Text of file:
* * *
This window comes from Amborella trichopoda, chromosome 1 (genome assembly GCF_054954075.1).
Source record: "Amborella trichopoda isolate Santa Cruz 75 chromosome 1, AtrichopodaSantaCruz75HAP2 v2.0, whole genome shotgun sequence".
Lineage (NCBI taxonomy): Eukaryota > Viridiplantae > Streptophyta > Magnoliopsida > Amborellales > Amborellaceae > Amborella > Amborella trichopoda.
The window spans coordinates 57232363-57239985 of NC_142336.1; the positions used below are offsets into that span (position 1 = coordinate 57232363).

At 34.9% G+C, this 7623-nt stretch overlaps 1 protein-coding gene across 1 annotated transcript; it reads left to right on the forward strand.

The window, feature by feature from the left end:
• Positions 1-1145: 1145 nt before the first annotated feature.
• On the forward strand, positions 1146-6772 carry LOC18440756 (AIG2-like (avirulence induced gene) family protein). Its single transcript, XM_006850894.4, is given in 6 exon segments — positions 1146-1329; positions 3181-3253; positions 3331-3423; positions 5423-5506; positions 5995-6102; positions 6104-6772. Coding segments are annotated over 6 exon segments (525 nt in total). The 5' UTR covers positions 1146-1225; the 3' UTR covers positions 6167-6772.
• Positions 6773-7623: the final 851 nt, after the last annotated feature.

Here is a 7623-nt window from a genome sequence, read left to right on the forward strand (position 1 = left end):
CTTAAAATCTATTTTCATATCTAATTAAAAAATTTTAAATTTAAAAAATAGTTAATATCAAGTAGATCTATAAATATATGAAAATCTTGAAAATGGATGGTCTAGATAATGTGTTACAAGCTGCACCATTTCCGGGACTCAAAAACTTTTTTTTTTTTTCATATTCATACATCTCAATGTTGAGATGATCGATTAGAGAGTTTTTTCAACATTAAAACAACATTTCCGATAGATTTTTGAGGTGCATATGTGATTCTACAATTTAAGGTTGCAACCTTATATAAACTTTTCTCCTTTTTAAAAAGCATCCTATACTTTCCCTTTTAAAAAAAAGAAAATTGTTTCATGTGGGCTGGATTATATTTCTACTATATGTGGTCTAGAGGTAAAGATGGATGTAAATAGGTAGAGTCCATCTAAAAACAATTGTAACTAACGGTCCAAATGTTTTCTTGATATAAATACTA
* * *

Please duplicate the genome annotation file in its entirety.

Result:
This window comes from Amborella trichopoda, chromosome 1 (genome assembly GCF_054954075.1).
Source record: "Amborella trichopoda isolate Santa Cruz 75 chromosome 1, AtrichopodaSantaCruz75HAP2 v2.0, whole genome shotgun sequence".
Lineage (NCBI taxonomy): Eukaryota > Viridiplantae > Streptophyta > Magnoliopsida > Amborellales > Amborellaceae > Amborella > Amborella trichopoda.
The window spans coordinates 57232363-57239985 of NC_142336.1; the positions used below are offsets into that span (position 1 = coordinate 57232363).

At 34.9% G+C, this 7623-nt stretch overlaps 1 protein-coding gene across 1 annotated transcript; it reads left to right on the forward strand.

The window, feature by feature from the left end:
• Positions 1-1145: 1145 nt before the first annotated feature.
• On the forward strand, positions 1146-6772 carry LOC18440756 (AIG2-like (avirulence induced gene) family protein). Its single transcript, XM_006850894.4, is given in 6 exon segments — positions 1146-1329; positions 3181-3253; positions 3331-3423; positions 5423-5506; positions 5995-6102; positions 6104-6772. Coding segments are annotated over 6 exon segments (525 nt in total). The 5' UTR covers positions 1146-1225; the 3' UTR covers positions 6167-6772.
• Positions 6773-7623: the final 851 nt, after the last annotated feature.

Here is a 7623-nt window from a genome sequence, read left to right on the forward strand (position 1 = left end):
CTTAAAATCTATTTTCATATCTAATTAAAAAATTTTAAATTTAAAAAATAGTTAATATCAAGTAGATCTATAAATATATGAAAATCTTGAAAATGGATGGTCTAGATAATGTGTTACAAGCTGCACCATTTCCGGGACTCAAAAACTTTTTTTTTTTTTCATATTCATACATCTCAATGTTGAGATGATCGATTAGAGAGTTTTTTCAACATTAAAACAACATTTCCGATAGATTTTTGAGGTGCATATGTGATTCTACAATTTAAGGTTGCAACCTTATATAAACTTTTCTCCTTTTTAAAAAGCATCCTATACTTTCCCTTTTAAAAAAAAGAAAATTGTTTCATGTGGGCTGGATTATATTTCTACTATATGTGGTCTAGAGGTAAAGATGGATGTAAATAGGTAGAGTCCATCTAAAAACAATTGTAACTAACGGTCCAAATGTTTTCTTGATATAAATACTA